As Advocacy Teaching Fellow at LSU Law, Annie Scardulla spends a lot of time with students, working with them on their trial advocacy skills, coaching moot court teams and traveling with them to competitions, and mentoring students through the Fit to Practice Program that she created shortly after joining the faculty three years ago.
“That’s one of the greatest things about my position, I really get the chance to work closely with students and I get to know them on a level that’s so much deeper than a surface level,” says Scardulla, who graduated from LSU Law in 2014 and served as president of the Moot Court Board during her final year in law school. “That’s really the part of the job that I cherish.”
So when Scardulla recently got an email informing her that students at the Paul M. Hebert Law Center had voted her LSU Law Professor of the Year, she sat down and cried.
“I was shocked and very, very moved,” she says. “I just couldn’t believe it. It’s such a huge honor.”
The honor especially touched Scardulla because it comes as she prepares to join the University of North Carolina School of Law as an assistant professor in August. Her last day with LSU Law is June 12.
“My experience at LSU Law has fundamentally changed my life and it’s the best thing that’s ever happened to me—so that made it hit home even more,” she says. “I’ve always seen my position as having a somewhat limited impact on students, because aside from my work with the advocacy programs I only teach legal writing to one section of students each year. Getting an honor like this really made me realize that maybe I’ve had a broader impact on the students than I thought.”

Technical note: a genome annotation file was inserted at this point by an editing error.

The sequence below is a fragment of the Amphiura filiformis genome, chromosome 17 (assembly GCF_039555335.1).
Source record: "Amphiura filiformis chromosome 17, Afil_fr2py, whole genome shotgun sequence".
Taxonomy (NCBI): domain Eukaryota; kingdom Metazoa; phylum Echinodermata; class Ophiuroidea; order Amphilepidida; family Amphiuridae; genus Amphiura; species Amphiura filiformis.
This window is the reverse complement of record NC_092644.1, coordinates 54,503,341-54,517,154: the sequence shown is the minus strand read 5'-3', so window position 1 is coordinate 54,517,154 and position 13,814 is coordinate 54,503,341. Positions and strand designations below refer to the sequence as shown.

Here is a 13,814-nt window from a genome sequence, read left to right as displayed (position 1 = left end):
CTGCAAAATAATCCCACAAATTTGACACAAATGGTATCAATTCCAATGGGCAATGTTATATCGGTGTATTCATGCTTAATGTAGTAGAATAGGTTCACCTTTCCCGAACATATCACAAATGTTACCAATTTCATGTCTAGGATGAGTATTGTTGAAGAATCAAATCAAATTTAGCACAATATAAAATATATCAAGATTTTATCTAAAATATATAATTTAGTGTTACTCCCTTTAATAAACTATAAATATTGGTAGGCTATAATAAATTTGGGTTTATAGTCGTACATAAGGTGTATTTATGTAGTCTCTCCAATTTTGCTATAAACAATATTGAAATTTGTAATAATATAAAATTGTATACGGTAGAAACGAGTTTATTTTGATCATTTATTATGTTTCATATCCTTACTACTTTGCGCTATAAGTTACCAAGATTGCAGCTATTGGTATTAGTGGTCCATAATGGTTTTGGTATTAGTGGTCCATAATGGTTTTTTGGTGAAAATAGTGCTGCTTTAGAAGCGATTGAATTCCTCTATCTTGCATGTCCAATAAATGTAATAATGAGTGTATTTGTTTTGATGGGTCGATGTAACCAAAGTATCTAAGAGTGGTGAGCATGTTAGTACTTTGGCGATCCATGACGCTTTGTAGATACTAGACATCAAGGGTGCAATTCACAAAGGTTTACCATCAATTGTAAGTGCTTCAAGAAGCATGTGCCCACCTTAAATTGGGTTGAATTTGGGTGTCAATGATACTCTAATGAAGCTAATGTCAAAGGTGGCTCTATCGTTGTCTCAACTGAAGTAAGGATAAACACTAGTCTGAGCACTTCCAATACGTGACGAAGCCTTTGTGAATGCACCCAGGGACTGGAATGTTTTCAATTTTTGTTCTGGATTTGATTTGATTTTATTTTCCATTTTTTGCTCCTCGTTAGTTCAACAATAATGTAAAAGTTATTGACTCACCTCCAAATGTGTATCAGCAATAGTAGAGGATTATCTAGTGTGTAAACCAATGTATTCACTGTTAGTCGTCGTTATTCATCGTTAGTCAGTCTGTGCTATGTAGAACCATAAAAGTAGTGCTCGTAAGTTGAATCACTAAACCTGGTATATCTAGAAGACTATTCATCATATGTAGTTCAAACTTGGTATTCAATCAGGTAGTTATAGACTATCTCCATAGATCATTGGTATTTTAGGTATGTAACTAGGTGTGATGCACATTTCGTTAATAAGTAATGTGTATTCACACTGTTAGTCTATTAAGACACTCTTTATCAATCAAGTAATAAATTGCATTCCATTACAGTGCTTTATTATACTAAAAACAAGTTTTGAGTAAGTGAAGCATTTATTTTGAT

Prior to joining the LSU Law faculty, Scardulla practiced for three years in New Orleans and Covington, primarily in product liability cases. Her experiences as a new lawyer inspired her to create the Fit to Practice Program at LSU Law, an annual nine-part workshop series open to all LSU Law and Southern Law students that is focused on the young attorney’s role in civil litigation case management and attorney well-being.
The Advocacy Teaching Fellow is a transition position by design, with the contract typically lasting for two to three years maximum. Though Scardulla won’t be directly involved in the advocacy program at UNC, she is thrilled to be getting the opportunity to teach legal writing full time—and she isn’t ruling out a return to LSU Law later in her career.
“LSU will always be my home,” says the Hammond native.
As for what she’ll miss most at LSU Law, Scardulla says traveling with moot court teams and watching them compete is at the top of a long list.
“Another thing I’m really going to miss is working with Professor (Jeffrey) Brooks,” she says. “He’s been an incredible mentor to me and without his guidance I wouldn’t have this incredible opportunity.”
Professor Brooks, director of LSU Law’s Advocacy Programs and Field Placement Program, calls Scardulla a “fearless innovator and remarkable teacher” and notes she coached several national championship moot court teams.
“LSU Law, our Advocacy Programs, students, coaches and I are all so much better for having had Annie Scardulla with us as a coach, mentor, teacher and—above all—a lifelong friend,” he says.
Typically, the LSU Law Professor of the Year gets the honor of partaking in the hooding ceremony at commencement. This year’s commencement has been postponed due to the coronavirus pandemic, but Scardulla says she’ll definitely be back in Baton Rouge for commencement when it’s rescheduled.
“I wouldn’t miss it for the world,” she says.